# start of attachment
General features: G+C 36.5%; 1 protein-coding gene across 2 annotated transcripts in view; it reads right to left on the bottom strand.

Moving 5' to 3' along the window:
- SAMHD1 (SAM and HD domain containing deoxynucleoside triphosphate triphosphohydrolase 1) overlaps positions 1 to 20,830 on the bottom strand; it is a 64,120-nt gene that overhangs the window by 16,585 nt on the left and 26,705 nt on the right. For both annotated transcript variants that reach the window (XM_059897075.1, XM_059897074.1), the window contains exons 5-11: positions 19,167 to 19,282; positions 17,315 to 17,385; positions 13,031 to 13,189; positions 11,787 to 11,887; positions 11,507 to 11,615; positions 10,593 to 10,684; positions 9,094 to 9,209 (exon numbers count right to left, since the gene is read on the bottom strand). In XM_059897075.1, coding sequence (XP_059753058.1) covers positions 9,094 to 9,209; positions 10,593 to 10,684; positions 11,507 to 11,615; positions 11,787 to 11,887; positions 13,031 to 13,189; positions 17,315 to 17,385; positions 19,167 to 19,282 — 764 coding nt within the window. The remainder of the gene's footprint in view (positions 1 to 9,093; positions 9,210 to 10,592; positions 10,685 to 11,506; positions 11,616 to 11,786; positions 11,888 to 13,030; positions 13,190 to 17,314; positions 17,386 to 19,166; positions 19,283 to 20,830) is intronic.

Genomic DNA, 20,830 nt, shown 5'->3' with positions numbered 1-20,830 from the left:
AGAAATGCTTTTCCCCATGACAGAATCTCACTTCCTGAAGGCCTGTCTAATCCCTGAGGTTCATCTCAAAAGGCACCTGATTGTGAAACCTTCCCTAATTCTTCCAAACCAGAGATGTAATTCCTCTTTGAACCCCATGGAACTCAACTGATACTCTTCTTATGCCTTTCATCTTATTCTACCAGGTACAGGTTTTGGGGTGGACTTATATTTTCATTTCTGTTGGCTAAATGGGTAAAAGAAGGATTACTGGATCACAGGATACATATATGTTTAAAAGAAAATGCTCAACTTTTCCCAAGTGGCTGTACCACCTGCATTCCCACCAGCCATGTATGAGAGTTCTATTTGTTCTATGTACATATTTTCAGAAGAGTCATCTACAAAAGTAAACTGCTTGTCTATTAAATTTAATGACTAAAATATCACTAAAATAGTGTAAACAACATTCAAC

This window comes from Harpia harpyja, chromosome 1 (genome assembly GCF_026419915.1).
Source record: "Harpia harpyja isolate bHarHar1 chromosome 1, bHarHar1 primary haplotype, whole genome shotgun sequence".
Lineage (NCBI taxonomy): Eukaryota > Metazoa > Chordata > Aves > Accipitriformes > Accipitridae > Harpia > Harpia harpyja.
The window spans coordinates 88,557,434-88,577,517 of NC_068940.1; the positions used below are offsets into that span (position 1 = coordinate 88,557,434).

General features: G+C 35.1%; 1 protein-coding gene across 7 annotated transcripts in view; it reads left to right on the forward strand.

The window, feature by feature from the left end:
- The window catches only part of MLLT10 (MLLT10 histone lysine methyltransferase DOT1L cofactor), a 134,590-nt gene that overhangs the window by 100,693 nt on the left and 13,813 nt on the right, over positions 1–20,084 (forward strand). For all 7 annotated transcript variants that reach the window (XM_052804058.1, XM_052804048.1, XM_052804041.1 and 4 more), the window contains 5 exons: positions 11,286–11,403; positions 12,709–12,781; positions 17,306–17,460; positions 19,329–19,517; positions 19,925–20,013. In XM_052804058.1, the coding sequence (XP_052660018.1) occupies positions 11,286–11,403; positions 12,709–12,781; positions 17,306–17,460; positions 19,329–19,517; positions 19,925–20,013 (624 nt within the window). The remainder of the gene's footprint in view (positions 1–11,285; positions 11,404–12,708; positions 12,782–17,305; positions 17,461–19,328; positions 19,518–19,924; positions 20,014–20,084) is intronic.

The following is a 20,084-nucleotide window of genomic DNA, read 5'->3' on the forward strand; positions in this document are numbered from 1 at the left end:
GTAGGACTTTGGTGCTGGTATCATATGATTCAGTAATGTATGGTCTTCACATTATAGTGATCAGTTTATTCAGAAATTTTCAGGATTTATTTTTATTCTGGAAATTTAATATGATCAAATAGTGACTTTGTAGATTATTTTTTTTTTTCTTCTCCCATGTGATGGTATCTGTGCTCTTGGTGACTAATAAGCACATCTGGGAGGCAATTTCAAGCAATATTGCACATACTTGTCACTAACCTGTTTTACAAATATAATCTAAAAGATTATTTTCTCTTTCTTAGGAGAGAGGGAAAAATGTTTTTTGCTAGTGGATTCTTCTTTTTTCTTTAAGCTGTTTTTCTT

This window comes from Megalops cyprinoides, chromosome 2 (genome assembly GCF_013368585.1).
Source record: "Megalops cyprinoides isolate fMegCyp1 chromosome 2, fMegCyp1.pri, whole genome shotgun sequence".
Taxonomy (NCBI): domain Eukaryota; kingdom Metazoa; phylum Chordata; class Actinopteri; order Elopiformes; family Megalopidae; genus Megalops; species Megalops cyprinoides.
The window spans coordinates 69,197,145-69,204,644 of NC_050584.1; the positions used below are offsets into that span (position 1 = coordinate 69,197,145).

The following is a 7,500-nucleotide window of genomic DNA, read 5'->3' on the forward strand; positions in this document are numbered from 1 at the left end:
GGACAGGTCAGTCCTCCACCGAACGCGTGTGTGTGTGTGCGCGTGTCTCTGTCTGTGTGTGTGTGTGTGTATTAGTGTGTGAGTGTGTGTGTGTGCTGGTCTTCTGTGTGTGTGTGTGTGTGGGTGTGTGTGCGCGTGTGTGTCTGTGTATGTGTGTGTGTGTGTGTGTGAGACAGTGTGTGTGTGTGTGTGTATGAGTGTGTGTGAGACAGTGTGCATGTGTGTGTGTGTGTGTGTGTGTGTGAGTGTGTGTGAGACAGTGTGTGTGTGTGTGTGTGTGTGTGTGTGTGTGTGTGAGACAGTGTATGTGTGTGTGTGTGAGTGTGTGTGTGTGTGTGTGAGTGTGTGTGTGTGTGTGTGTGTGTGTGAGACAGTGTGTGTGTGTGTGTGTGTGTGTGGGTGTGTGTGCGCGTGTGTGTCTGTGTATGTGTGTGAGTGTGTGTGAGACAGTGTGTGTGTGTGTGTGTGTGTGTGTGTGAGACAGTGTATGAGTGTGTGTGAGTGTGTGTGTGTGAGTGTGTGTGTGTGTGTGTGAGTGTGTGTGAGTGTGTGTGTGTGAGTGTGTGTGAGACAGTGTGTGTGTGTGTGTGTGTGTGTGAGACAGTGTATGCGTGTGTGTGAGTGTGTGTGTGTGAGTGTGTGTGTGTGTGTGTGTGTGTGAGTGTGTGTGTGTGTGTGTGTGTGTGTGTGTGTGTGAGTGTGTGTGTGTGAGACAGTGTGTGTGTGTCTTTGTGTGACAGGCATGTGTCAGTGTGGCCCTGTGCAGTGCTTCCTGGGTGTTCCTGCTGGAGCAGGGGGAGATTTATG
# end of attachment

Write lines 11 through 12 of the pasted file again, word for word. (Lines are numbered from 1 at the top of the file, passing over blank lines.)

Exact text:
The window, feature by feature from the left end:
- The window catches only part of MLLT10 (MLLT10 histone lysine methyltransferase DOT1L cofactor), a 134,590-nt gene that overhangs the window by 100,693 nt on the left and 13,813 nt on the right, over positions 1–20,084 (forward strand). For all 7 annotated transcript variants that reach the window (XM_052804058.1, XM_052804048.1, XM_052804041.1 and 4 more), the window contains 5 exons: positions 11,286–11,403; positions 12,709–12,781; positions 17,306–17,460; positions 19,329–19,517; positions 19,925–20,013. In XM_052804058.1, the coding sequence (XP_052660018.1) occupies positions 11,286–11,403; positions 12,709–12,781; positions 17,306–17,460; positions 19,329–19,517; positions 19,925–20,013 (624 nt within the window). The remainder of the gene's footprint in view (positions 1–11,285; positions 11,404–12,708; positions 12,782–17,305; positions 17,461–19,328; positions 19,518–19,924; positions 20,014–20,084) is intronic.